5. The work of this group is supposed to lead to a new
Strategic Concept in time for the NATO Lisbon summit in
autumn 2010. (NOTE: We checked with USNATO which was
unaware of any such meeting in Copenhagen (ref). END NOTE.)

6. (SBU) In response to the Ambassador's congratulations on
the near-unanimous party support for new 5-year Danish
Defense Agreement, Minister Gade said that he ""took
advantage"" of the current high level of respect which Danish
soldiers enjoy throughout the country, to get almost all
political parties to agree to the plan. He was especially
pleased to have been able to increase the defense budget, a
first in many years (and virtually unique in Europe this
year).

7. (SBU) The Minister then turned to the subject of the
Baltic states (""our Eastern partners and Allies""). He
claimed to share their view that some sort of more ""visible""
support for their sovereignty was needed. He indicated that
some kind of NATO ""footprint,"" such as ) but not limited to
) Air Policing, was vital to reassure these nations of
Allied support. He made it clear that he was not suggesting
""stupid structural"" additions, such as NATO headquarters or
bases; but exactly what he had in mind was left unmentioned
(as was the Russia-Georgia war). He did claim that the NATO
Secretary-General would soon be launching a discussion of
this topic.

8. (SBU) In response to the Ambassador on the Danish
""opt-out"" for security and defense matters within the EU,
Minister Gade reiterated that the original Danish position
had been based both on a dislike for duplicating NATO
structures, and on an instinctive fear that Eurocrats might
become in a position to order Danish forces to deploy

COPENHAGEN 00000369 002 OF 002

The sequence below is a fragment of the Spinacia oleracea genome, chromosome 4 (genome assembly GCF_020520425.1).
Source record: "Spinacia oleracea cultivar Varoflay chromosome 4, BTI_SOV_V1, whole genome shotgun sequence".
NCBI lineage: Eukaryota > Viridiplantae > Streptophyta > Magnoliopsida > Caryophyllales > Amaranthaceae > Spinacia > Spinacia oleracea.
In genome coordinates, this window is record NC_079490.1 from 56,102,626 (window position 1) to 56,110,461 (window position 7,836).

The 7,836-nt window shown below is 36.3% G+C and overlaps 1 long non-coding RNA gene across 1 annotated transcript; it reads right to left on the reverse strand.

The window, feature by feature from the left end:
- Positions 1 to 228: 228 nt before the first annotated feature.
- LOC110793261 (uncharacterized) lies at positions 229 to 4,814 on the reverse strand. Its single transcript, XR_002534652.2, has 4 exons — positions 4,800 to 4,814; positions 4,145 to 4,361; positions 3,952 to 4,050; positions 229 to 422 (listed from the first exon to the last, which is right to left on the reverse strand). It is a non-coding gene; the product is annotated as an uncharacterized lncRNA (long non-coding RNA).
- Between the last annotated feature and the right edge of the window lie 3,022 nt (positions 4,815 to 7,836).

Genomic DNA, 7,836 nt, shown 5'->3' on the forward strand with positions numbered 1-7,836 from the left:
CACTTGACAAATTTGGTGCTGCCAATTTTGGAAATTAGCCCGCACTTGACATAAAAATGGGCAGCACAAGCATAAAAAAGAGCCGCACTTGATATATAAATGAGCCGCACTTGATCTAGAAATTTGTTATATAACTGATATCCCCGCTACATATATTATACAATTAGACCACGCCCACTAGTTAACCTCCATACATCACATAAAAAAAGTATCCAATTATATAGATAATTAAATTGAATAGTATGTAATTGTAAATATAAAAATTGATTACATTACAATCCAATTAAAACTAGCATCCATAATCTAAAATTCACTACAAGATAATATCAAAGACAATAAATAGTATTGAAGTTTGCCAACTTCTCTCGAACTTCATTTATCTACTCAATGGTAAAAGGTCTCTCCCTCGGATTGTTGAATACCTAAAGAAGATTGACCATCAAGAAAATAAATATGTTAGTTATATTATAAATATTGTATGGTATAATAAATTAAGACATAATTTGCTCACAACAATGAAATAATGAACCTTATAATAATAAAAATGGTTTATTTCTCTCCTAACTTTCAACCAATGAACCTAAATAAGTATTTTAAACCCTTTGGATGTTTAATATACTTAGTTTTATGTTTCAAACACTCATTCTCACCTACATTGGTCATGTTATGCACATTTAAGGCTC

overseas. However, after several years of being ""out,"" the
Minister was coming to a different perspective. Now, it was
possible to see a variety of positive aspects to the EU
missions abroad, includnig to be able to influence the
discussion. It has become clear that Denmark currently has
zero influence within the EU on defense matters; and Danish
forces are losing some valuable opportunities to train with
EU battle groups. Nonetheless, Minister Gade volunteered
that a referendum ) required to change the Danish opt-out )
would not be called anytime soon, as there is no political
constituency for doing so. He also expressed skepticism
about EU defense ambitions, claiming they were much too large
for current economic realities.

9. (SBU) Finally, in discussing the Ambassador's recent trip
to Greenland's capital Nuuk, Minister Gade expressed some
exasperation about what he termed the Greenlanders' ""victim
mentality."" He seemed resigned to the fact that even a
recent report by the Danish Institute for Military Studies
into the 1968 crash of a B-52 (concluding that there never
was a ""lost H-bomb"") had failed to achieve closure on the
subject. In this connection, the Ambassador asked about a
report that the Danish Ministry of Health is preparing to
release about radioactivity in Greenland. While he did not
know the contents of the report, he gloomily predicted that
whatever it might say, it would inevitably feed the ""victim
mentality.""
FULTON